Approximately 700,000 refugees are camped in the Bangladeshi district on the border with Myanmar. Out of a hundred Children Friendly Spaces, six are run by Caritas. Education is provided in English and Burmese. Notions of ethics can save minors from crime.
Cox's Bazar (AsiaNews) – When eight-year-old Yousuf Ali arrived last year at the refugee camp for Rohingya Muslims in Cox's Bazar, Bangladesh, he was malnourished and frightened. He had seen his father die before his eyes, killed by Myanmar soldiers and, to survive, he had fled his country with his widowed mother.
But now for him, and for many other children in the same situation, new hope has come via a Child Friendly Space (CFS), a centre for children run by a local NGO, the Community Development Centre (CODE).
CODE’s childhood centre is not the only one of its kind. Caritas Bangladesh has six CFSs of its own and plans to open another five in the coming months.
In all, non-governmental organisations have set up at least a hundred of these facilities in the district. Their purpose is to alleviate the suffering of minors who, despite their tender age, have already experienced death and destruction.
About 200,000 Rohingya refugee families live in Cox's Bazar and in the Bandarban area, after fleeing Myanmar as a result of renewed clashes between the Myanmar military and rebels in the State of Rakhine last August.
It is estimated that at least 700,000 people are refugees on the Bangladesh border. The most vulnerable are the children, who are often forced to beg to survive.
Children's centres are a true anchor of salvation. Here they received an education in Burmese and English, but not in Bangla after Bangladeshi authorities forbade it.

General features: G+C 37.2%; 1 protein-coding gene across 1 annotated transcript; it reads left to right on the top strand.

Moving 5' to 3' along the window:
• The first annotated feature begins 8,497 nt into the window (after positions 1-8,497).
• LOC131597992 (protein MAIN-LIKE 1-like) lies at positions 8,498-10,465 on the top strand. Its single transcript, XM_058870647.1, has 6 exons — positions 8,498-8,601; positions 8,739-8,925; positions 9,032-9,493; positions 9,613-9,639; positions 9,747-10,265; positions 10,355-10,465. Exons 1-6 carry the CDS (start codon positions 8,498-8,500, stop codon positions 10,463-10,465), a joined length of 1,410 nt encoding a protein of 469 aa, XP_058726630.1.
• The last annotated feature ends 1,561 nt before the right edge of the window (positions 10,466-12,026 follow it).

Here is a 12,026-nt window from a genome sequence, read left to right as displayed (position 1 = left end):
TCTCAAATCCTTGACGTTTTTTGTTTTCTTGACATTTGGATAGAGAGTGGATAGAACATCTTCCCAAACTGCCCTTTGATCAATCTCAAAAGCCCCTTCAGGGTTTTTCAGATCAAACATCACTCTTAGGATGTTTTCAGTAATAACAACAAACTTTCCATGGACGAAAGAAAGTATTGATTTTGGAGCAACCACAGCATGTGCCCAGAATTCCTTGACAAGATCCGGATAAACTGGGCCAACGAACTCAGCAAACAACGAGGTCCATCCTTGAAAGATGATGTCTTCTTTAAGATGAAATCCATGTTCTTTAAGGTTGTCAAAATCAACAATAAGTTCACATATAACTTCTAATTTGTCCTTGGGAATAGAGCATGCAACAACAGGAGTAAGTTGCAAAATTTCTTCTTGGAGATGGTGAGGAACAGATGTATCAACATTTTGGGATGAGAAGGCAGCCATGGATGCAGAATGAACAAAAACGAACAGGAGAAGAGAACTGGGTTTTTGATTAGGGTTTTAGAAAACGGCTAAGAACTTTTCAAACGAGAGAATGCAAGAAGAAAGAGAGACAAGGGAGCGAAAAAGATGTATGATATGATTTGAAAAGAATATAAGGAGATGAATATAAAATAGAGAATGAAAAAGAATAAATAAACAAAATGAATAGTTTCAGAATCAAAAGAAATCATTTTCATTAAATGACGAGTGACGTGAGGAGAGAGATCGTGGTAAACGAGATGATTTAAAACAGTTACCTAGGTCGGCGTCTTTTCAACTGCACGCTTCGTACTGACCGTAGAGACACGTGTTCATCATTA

"Children learn with enthusiasm,” said Mohammod Hasan, assistant teacher, speaking to AsiaNews. “Subjects are the alphabet, poetry, ethics and mathematics, in both languages” (Burmese and English).
Yousuf is one of 150 students. "We get a good education” he said. “We can also play. I have many friends and we also get food".
"We can learn, sing and pray together,” said Sikander Hossian, a classmate. “They give us food. For this we thank Bangladesh and [foreign] donors."
Amroze Gomes, manager of CFS projects for Caritas Bangladesh, notes that since the beginning of the refugee emergency the Catholic association has devoted special care to children.
"Underage Rohingya have been our priority,” he said. “They were persecuted in their homeland. Most were undernourished, traumatised and ill. They have struggled in the camp, but little by little they are meeting all the challenges. We not only provide education but also deal with (psychological) traumas."
The humanitarian worker notes that petty crime is widespread even among children, because NGOs are not allowed to work after 4 pm. "Under these conditions, children need more ethical education if they want to save themselves from crime."